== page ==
This morning Californians will see the first clash between six of California’s top candidates for governor, with front-runner Gavin Newsom expected to take the brunt of the attacks on the debate stage at USC.
Newsom leads in the polls and, by a wide margin, in fundraising, which could mean that the rest of the field will be battling for second place in the June primary.
But in California, second place is good enough. Under the state’s top-two primary system, only the two candidates who receive the most votes in June will win a ticket to the November general election.
Until now, voters have had only a few small tastes of the candidates going after one another on stage.
During a candidate forum in October between the top four Democrats in the race, former Los Angeles Mayor Antonio Villaraigosa accused Newsom of “selling snake oil” when he promised to support a state-sponsored single-payer healthcare system, but didn’t say how he would pay for it.
Newsom brushed off the charge, saying he proved it could be done while he was mayor of San Francisco, when the city enacted the nation’s first municipal universal healthcare system.
Republican candidates John Cox and Travis Allen also went after each other during the first GOP debate, in the Inland Empire earlier this month, with the sharpest and most frequent barbs traded over their support — or lack of it — for President Trump.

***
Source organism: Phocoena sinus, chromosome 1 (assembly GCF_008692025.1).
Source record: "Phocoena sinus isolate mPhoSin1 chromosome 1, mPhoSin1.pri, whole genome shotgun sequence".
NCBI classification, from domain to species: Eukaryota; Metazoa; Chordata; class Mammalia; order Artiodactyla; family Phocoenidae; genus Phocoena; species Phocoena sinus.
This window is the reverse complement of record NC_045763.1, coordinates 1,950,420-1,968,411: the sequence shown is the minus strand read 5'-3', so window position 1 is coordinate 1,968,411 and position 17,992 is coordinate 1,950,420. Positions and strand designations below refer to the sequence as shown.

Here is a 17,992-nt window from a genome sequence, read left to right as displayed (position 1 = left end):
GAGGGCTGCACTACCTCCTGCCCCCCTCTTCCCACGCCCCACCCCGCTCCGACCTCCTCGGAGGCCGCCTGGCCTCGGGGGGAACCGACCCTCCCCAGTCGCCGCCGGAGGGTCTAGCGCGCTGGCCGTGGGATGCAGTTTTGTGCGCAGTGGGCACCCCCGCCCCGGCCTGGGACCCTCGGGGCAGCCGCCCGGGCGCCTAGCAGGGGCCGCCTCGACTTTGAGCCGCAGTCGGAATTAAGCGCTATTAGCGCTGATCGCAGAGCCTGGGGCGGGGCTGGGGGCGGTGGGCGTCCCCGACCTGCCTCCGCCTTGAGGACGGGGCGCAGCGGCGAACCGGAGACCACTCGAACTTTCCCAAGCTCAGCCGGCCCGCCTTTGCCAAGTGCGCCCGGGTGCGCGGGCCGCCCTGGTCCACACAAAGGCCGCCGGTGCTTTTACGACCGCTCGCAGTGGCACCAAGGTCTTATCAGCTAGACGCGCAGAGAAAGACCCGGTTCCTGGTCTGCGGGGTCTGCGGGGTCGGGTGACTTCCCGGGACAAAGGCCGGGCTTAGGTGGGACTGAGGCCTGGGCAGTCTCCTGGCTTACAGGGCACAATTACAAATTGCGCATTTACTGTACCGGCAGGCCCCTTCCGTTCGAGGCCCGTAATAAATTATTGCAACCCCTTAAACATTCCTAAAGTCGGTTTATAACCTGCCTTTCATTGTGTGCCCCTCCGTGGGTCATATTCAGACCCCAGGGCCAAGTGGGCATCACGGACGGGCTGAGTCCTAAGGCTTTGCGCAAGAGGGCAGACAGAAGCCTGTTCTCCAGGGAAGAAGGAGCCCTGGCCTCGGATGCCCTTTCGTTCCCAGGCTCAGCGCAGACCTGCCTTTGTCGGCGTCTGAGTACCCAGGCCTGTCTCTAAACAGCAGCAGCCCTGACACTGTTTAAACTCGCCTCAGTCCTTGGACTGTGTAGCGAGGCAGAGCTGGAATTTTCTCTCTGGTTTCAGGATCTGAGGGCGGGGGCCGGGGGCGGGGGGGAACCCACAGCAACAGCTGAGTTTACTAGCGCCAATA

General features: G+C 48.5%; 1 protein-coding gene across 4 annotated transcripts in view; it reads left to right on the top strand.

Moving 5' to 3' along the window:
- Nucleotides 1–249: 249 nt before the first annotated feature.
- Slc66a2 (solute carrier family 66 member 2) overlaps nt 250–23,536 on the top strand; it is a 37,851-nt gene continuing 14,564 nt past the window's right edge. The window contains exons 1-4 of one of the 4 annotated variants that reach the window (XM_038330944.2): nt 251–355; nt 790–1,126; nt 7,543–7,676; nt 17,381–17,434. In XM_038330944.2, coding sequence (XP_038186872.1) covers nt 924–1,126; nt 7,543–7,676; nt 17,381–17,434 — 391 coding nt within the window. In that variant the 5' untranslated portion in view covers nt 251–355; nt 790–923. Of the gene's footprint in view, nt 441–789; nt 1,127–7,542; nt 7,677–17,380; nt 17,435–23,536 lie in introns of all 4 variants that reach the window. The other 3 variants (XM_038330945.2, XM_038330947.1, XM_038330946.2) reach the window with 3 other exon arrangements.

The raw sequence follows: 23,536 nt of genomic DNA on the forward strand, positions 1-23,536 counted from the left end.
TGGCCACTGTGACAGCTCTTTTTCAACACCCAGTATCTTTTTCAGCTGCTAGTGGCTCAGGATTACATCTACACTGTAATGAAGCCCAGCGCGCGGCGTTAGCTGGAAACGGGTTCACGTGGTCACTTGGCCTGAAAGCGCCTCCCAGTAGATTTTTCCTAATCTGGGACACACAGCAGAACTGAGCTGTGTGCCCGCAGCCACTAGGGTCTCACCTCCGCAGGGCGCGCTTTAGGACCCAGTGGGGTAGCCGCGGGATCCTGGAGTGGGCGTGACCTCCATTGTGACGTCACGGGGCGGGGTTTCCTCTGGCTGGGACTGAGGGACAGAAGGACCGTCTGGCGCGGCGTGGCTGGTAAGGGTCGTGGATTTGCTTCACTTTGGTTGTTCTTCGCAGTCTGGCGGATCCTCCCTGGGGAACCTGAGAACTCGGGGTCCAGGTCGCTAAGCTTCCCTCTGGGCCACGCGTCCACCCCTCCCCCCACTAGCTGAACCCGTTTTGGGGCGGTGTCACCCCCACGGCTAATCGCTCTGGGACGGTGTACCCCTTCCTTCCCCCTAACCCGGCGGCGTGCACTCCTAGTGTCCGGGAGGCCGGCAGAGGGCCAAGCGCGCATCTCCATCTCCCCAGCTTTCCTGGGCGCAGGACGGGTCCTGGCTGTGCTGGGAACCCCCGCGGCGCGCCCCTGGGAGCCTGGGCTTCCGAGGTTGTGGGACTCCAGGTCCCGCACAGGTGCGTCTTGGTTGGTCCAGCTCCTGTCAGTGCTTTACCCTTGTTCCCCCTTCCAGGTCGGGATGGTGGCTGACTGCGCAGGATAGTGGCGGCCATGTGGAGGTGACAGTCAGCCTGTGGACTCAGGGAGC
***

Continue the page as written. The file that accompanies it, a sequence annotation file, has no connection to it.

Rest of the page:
The newest Republican to join the race, former Sacramento Republican Doug Ose, was not invited to the USC town hall — and he wasn’t not too happy about it
With six candidates on stage and only 90 minutes to carve out their political positions, the town hall is expected to serve as a display of each candidate’s style, demeanor and political reflexes rather than a showing off the depth of their knowledge of the issues facing California.
The candidate town hall is being hosted by USC, Los Angeles County Supervisor Mark Ridley-Thomas and the Empowerment Congress, a nonprofit civil organization in Los Angeles.
KABC-TV news anchor Marc Brown will moderate the debate along with KPCC-FM public radio political reporter Mary Plummer.